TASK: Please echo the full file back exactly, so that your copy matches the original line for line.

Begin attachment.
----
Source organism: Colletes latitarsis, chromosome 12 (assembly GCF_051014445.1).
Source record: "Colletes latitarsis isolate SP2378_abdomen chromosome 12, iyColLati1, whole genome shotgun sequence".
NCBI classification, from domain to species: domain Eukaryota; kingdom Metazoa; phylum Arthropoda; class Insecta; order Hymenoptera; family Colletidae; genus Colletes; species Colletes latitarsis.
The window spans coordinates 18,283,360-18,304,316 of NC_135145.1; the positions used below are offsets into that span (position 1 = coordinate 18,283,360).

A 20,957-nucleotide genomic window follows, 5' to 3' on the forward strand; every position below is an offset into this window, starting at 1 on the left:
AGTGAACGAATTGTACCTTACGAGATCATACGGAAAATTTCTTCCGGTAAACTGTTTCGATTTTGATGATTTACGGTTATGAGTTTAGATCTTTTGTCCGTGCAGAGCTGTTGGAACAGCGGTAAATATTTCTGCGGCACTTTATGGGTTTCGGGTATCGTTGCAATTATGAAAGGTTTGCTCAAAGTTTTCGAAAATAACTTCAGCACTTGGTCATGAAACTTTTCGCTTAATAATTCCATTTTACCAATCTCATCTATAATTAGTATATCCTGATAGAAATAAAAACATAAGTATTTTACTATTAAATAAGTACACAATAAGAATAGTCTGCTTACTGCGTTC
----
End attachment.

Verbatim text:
Source organism: Colletes latitarsis, chromosome 12 (assembly GCF_051014445.1).
Source record: "Colletes latitarsis isolate SP2378_abdomen chromosome 12, iyColLati1, whole genome shotgun sequence".
NCBI classification, from domain to species: domain Eukaryota; kingdom Metazoa; phylum Arthropoda; class Insecta; order Hymenoptera; family Colletidae; genus Colletes; species Colletes latitarsis.
The window spans coordinates 18,283,360-18,304,316 of NC_135145.1; the positions used below are offsets into that span (position 1 = coordinate 18,283,360).

A 20,957-nucleotide genomic window follows, 5' to 3' on the forward strand; every position below is an offset into this window, starting at 1 on the left:
AGTGAACGAATTGTACCTTACGAGATCATACGGAAAATTTCTTCCGGTAAACTGTTTCGATTTTGATGATTTACGGTTATGAGTTTAGATCTTTTGTCCGTGCAGAGCTGTTGGAACAGCGGTAAATATTTCTGCGGCACTTTATGGGTTTCGGGTATCGTTGCAATTATGAAAGGTTTGCTCAAAGTTTTCGAAAATAACTTCAGCACTTGGTCATGAAACTTTTCGCTTAATAATTCCATTTTACCAATCTCATCTATAATTAGTATATCCTGATAGAAATAAAAACATAAGTATTTTACTATTAAATAAGTACACAATAAGAATAGTCTGCTTACTGCGTTC